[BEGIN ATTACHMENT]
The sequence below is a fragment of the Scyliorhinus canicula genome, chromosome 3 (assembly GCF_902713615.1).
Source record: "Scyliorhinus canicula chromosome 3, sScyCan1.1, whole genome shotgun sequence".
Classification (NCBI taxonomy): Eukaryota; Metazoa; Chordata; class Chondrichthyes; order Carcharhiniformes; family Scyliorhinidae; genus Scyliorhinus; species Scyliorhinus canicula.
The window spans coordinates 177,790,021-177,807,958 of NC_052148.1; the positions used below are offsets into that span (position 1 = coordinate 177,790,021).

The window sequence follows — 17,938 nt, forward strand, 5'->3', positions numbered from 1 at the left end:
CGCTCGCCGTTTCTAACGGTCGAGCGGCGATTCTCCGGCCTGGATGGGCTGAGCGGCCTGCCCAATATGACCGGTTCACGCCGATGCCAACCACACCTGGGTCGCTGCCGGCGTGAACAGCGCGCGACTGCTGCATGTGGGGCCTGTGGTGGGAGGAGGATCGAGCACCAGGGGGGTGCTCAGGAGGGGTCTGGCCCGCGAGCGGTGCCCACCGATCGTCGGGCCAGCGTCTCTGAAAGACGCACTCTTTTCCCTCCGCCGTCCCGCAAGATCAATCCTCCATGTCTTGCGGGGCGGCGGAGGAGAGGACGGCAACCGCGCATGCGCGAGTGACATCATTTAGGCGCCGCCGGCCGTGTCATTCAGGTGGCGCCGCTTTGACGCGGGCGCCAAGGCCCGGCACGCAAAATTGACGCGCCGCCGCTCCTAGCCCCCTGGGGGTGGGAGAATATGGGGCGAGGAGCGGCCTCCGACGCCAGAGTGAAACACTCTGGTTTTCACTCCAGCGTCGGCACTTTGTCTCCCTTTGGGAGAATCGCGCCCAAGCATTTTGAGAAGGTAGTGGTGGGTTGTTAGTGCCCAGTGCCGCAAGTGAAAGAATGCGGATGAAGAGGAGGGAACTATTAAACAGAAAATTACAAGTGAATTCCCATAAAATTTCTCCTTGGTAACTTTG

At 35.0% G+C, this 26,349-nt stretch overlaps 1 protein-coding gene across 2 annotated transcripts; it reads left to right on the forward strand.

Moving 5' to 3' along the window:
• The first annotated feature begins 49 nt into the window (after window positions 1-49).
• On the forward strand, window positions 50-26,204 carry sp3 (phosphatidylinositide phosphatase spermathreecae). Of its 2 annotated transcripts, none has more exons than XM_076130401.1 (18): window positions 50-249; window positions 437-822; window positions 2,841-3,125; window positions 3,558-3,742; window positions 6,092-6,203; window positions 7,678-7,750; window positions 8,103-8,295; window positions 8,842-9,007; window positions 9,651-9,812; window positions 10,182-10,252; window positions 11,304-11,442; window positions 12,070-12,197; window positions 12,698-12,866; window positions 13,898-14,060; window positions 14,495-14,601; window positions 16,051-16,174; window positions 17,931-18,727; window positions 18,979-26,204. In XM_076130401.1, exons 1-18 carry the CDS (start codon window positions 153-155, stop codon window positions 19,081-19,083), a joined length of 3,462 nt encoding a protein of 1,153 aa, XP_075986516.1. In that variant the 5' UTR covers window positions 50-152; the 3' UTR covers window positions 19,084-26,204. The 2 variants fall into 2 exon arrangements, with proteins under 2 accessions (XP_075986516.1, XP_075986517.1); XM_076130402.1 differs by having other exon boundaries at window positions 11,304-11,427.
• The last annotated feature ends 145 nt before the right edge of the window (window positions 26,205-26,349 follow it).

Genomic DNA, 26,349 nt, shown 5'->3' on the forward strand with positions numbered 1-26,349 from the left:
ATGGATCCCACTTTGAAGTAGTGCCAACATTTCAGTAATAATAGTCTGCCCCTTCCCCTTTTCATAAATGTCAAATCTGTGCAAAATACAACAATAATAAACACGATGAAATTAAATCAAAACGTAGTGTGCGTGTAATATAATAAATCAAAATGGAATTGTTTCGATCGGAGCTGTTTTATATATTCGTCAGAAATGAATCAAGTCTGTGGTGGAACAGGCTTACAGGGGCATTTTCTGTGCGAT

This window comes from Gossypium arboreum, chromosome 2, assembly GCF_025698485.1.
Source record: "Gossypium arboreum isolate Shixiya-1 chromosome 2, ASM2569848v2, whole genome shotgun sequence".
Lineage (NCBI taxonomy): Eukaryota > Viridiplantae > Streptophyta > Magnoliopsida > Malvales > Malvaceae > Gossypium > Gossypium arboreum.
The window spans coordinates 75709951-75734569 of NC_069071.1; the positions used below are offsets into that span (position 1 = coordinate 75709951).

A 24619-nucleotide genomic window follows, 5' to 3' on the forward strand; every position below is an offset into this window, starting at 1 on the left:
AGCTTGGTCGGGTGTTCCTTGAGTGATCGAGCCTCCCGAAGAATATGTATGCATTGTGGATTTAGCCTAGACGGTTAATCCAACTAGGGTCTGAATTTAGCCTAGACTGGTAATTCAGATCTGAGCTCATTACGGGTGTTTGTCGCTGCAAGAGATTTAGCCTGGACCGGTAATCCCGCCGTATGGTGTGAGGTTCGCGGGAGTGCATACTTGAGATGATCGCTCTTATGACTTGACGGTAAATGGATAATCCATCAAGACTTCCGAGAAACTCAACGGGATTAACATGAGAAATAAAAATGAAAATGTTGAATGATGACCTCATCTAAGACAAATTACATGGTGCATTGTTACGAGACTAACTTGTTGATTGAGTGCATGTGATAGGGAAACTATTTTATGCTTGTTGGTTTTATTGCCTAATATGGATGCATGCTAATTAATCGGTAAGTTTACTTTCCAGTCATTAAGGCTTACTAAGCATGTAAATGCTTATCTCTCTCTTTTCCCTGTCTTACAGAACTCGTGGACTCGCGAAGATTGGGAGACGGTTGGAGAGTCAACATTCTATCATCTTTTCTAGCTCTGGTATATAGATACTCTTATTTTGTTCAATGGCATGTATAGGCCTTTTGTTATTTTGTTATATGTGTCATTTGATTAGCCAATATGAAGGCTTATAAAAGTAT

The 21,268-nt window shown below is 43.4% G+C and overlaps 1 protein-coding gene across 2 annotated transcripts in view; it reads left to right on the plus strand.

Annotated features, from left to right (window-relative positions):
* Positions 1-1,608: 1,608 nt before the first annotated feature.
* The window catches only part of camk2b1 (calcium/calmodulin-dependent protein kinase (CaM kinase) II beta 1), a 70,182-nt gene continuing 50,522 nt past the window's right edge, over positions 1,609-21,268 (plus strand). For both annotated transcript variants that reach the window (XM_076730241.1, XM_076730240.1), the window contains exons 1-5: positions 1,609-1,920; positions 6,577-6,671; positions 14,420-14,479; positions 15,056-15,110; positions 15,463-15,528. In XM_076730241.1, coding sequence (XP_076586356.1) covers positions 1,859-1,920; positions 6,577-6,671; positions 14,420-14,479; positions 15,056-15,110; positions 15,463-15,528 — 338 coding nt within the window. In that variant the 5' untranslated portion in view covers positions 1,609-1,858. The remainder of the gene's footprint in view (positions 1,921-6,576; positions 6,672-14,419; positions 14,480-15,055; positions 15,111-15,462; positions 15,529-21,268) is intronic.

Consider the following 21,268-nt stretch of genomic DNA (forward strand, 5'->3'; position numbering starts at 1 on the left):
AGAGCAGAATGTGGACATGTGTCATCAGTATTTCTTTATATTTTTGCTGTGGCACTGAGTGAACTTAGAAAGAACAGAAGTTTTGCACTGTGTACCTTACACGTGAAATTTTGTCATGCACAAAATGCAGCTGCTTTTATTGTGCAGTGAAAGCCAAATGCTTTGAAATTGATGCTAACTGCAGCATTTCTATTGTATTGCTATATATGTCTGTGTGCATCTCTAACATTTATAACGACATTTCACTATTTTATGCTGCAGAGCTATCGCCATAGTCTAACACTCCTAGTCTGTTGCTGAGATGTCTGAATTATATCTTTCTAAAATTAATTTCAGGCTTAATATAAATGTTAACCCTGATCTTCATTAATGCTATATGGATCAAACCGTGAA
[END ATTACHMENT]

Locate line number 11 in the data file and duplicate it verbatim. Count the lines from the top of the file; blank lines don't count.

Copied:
• The last annotated feature ends 145 nt before the right edge of the window (window positions 26,205-26,349 follow it).